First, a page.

Lazy Caturday Reads: Trump and GOP Try to Destroy U.S. Democracy

“Yellow Cat Romps Butterfly” by Kim Hong-do (1745-1806)

Good Afternoon!!

I was so taken with the Korean folk art paintings that Dakinikat posted on Monday that I decided to focus on Korean cat art today. I hope these paintings will help you deal with today’s news, which is mostly stupid coup stories. Now that the Supreme court has rejected Trump’s last ditch effort to overturn the election results, he is melting down in even more embarrassing ways than ever. Will U.S. democracy survive? 

The New York Times: Supreme Court Rejects Texas Suit Seeking to Subvert Election.

The Supreme Court on Friday rejected a lawsuit by Texas that had asked the court to throw out the election results in four battleground states that President Trump lost in November, ending any prospect that a brazen attempt to use the courts to reverse his defeat at the polls would succeed.

The court, in a brief unsigned order, said Texas lacked standing to pursue the case, saying it “has not demonstrated a judicially cognizable interest in the manner in which another state conducts its elections.”

The order, coupled with another one on Tuesday turning away a similar request from Pennsylvania Republicans, signaled that a conservative court with three justices appointed by Mr. Trump refused to be drawn into the extraordinary effort by the president and many prominent members of his party to deny his Democratic opponent, former Vice President Joseph R. Biden Jr., his victory.

Korean folk art - Magpie and Tiger

Korean folk art – Magpie and Tiger

It was the latest and most significant setback for Mr. Trump in a litigation campaign that was rejected by courts at every turn.

Texas’ lawsuit, filed directly in the Supreme Court, challenged election procedures in four states: Georgia, Michigan, Pennsylvania and Wisconsin. It asked the court to bar those states from casting their electoral votes for Mr. Biden and to shift the selection of electors to the states’ legislatures. That would have required the justices to throw out millions of votes.

Mr. Trump has said he expected to prevail in the Supreme Court, after rushing the confirmation of Justice Amy Coney Barrett in October in part in the hope that she would vote in Mr. Trump’s favor in election disputes.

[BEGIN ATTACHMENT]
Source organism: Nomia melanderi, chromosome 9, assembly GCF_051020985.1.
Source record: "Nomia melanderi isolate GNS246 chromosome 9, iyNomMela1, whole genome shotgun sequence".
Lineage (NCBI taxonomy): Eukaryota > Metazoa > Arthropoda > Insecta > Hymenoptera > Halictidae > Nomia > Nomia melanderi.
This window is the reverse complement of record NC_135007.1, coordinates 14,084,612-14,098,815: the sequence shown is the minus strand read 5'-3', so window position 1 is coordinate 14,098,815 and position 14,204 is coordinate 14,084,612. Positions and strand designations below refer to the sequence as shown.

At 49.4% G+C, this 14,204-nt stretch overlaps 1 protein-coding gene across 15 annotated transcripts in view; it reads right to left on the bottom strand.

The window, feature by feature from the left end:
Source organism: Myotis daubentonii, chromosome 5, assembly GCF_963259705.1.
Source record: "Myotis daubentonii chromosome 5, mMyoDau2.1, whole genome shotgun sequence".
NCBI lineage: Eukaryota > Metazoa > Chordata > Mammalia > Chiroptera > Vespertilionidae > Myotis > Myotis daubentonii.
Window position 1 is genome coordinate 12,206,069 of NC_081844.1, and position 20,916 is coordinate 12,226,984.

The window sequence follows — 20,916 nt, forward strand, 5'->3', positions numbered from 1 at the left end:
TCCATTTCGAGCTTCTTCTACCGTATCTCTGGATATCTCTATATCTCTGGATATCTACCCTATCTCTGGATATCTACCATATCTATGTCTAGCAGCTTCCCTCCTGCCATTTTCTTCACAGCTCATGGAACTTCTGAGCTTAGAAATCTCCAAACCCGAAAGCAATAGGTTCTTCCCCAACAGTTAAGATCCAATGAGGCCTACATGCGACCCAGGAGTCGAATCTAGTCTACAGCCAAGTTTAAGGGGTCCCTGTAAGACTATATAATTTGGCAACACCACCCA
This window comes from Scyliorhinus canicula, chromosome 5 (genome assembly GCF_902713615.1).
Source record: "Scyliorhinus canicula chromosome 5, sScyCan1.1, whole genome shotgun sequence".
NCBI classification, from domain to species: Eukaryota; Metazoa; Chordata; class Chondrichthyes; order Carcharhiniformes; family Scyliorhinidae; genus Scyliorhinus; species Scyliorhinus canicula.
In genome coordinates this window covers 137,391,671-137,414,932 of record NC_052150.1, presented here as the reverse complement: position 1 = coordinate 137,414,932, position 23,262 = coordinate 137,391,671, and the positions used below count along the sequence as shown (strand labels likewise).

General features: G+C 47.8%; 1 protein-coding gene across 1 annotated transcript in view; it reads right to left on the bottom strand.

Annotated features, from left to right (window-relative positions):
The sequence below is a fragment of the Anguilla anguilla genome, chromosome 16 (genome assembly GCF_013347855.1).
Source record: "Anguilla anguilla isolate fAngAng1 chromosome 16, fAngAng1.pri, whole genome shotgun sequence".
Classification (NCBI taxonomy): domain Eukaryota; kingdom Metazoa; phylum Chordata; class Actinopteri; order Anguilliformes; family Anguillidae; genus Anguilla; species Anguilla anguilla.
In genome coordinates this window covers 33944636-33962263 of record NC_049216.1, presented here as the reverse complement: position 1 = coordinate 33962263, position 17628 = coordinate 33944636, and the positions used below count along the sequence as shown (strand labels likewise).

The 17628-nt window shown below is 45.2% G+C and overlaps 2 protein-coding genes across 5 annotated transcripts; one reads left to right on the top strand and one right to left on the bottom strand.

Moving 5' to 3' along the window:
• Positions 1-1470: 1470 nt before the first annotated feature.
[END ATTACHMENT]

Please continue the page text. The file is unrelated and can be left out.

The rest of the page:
None of the three justices Trump appointed were willing to hear the case. But Republican support for Trump’s efforts have done permanent damage to our country. 

The New York Times: ‘An Indelible Stain’: How the G.O.P. Tried to Topple a Pillar of Democracy.

The Supreme Court repudiation of President Trump’s desperate bid for a second term not only shredded his effort to overturn the will of voters: It also was a blunt rebuke to Republican leaders in Congress and the states who were willing to damage American democracy by embracing a partisan power grab over a free and fair election.

The court’s decision on Friday night, an inflection point after weeks of legal flailing by Mr. Trump and ahead of the Electoral College vote for President-elect Joseph R. Biden Jr. on Monday, leaves the president’s party in an extraordinary position. Through their explicit endorsements or complicity of silence, much of the G.O.P. leadership now shares responsibility for the quixotic attempt to ignore the nation’s founding principles and engineer a different verdict from the one voters cast in November.

Many regular Republicans supported this effort, too — a sign that Mr. Trump has not just bent the party to his will, but pressed a mainstay of American politics for nearly two centuries into the service of overturning an election outcome and assaulting public faith in the electoral system. The G.O.P. sought to undo the vote by such spurious means that the Supreme Court quickly rejected the argument.

Cat looking at butterlfly Byeon Sang-byeok, mid 18th century

Cat looking at butterfly, Byeon Sang-byeok, mid 18th century

Even some Republican leaders delivered a withering assessment of the 126 G.O.P. House members and 18 attorneys general who chose to side with Mr. Trump over the democratic process, by backing a lawsuit that asked the Supreme Court to throw out some 20 million votes in four key states that cemented the president’s loss.

“The act itself by the 126 members of the United States House of Representatives, is an affront to the country,” said Michael Steele, the former chairman of the Republican National Committee. “It’s an offense to the Constitution and it leaves an indelible stain that will be hard for these 126 members to wipe off their political skin for a long time to come.”